Smartphone makers can no longer count on China for growth

Apple is not the only smartphone maker suffering from a slowdown in China.CEO Tim Cook partially blam...

Posted: Jan 3, 2019 10:06 AM
Updated: Jan 3, 2019 10:06 AM

Apple is not the only smartphone maker suffering from a slowdown in China.

CEO Tim Cook partially blamed weaker than expected iPhone sales at the end of last year on the country's slowing economy and its ongoing trade war with the United States. But Apple (AAPL) and its biggest competitors are also struggling against an overall decline in the world's biggest smartphone market.

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Smartphone sales in China declined 8% in the third quarter of 2018 compared to the same period a year earlier, according to Counterpoint Research. Canalys, another research firm, estimated an even steeper drop of around 15% in the same quarter.

The Chinese market suffered its first ever annual decline in 2017, when Canalys estimates smartphone sales fell 4%, and 2018 is shaping up to be even worse. The first quarter of last year saw the biggest slump in sales on record so far.

"We don't think this is a problem which is exclusive to Apple," said Kenny Liew, an analyst at research firm Fitch Solutions, pointing out that global rival Samsung (SSNLF) is shutting down one of its China factories.

The underlying reason for the slump is simple: better smartphones mean customers now wait longer to upgrade to new models. And China's smartphone market is getting saturated.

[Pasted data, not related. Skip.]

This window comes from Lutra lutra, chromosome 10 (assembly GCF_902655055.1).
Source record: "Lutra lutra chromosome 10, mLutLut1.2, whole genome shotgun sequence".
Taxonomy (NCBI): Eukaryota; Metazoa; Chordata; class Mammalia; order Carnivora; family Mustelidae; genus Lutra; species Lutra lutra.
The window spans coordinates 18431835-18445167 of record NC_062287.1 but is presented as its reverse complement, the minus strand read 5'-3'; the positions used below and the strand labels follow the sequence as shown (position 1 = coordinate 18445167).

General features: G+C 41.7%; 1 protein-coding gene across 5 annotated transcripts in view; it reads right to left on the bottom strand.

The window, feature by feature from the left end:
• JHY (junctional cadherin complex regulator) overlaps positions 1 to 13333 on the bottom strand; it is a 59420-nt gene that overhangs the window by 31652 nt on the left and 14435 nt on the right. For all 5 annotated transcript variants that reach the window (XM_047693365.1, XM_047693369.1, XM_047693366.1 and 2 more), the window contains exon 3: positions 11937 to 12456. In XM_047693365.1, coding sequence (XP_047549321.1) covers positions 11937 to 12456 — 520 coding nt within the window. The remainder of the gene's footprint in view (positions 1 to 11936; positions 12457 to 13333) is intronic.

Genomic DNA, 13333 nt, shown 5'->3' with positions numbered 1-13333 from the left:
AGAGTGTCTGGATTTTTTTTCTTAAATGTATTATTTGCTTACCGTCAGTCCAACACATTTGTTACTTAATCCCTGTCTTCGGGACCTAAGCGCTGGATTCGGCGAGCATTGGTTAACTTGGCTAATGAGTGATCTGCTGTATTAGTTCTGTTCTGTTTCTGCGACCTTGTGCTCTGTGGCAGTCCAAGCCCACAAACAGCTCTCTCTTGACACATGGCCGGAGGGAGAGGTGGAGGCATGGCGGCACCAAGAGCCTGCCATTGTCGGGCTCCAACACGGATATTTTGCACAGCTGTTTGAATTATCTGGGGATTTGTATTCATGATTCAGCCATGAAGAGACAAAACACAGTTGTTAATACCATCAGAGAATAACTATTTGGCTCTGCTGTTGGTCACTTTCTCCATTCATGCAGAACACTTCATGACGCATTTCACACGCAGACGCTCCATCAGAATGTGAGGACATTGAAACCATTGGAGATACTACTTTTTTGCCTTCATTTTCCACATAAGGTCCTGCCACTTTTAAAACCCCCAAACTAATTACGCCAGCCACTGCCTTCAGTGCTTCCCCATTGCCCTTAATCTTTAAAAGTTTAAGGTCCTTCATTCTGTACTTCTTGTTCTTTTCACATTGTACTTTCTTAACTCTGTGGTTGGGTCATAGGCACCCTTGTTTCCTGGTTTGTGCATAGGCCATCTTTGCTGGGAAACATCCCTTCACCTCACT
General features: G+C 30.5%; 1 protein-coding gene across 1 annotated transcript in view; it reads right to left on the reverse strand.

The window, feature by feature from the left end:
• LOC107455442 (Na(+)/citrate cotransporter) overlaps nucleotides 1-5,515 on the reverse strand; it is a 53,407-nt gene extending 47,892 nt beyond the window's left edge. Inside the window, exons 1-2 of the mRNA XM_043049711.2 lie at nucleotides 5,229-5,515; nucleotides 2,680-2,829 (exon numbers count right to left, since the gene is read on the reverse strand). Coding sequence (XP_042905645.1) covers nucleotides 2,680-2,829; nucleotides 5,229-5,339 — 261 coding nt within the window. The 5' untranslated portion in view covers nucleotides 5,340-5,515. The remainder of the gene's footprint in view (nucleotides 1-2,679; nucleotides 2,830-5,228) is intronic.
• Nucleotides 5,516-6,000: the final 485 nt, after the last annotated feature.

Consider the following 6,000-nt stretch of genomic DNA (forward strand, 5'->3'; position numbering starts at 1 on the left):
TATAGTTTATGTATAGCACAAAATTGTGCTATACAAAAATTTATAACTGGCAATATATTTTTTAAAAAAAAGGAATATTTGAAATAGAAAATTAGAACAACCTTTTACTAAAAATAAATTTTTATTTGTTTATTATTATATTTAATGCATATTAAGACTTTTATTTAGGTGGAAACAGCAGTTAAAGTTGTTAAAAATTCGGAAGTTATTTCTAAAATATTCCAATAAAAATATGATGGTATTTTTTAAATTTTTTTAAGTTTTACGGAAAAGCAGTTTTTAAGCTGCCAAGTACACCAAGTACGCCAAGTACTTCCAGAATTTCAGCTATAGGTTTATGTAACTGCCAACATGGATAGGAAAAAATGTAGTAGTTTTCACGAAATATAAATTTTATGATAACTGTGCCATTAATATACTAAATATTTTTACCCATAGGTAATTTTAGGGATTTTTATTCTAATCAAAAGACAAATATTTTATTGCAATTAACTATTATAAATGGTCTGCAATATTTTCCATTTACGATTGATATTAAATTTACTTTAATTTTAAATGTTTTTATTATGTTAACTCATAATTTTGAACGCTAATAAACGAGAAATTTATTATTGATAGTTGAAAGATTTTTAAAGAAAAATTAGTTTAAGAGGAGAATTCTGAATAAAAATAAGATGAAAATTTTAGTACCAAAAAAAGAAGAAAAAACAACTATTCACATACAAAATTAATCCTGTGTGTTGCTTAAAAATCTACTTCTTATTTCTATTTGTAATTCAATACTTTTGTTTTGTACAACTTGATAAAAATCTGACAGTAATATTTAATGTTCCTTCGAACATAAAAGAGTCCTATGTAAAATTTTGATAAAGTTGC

"Smartphone improvements are becoming ... evolutionary rather than revolutionary," Liew said. "The first-time pool of smartphone buyers in China has also dwindled significantly."

iPhone price is also a problem

And Apple's slice of that shrinking pie isn't a very big one. The company currently ranks fifth in China with about 9% of the market, according to Counterpoint, behind homegrown brands Huawei, Oppo, Vivo and Xiaomi.

Xiaomi and Samsung saw their share of the dwindling market fall by 16% and 67% respectively, compared with the same quarter of 2017, while market-leader Huawei is also facing slower growth.

Apple's competitors all sell devices that are far cheaper than iPhones, a gap Liew says the Silicon Valley giant will need to close in order to regain a foothold in one of its biggest global markets.

The high price point has also dragged Apple's growth in China's neighbor India, another huge smartphone market, where it accounts for barely 2% of sales.

"Apple is trying to counter plateauing sales by focusing on selling more premium, expensive devices," said Liew, adding that the company "needs to focus more on lower-cost products."

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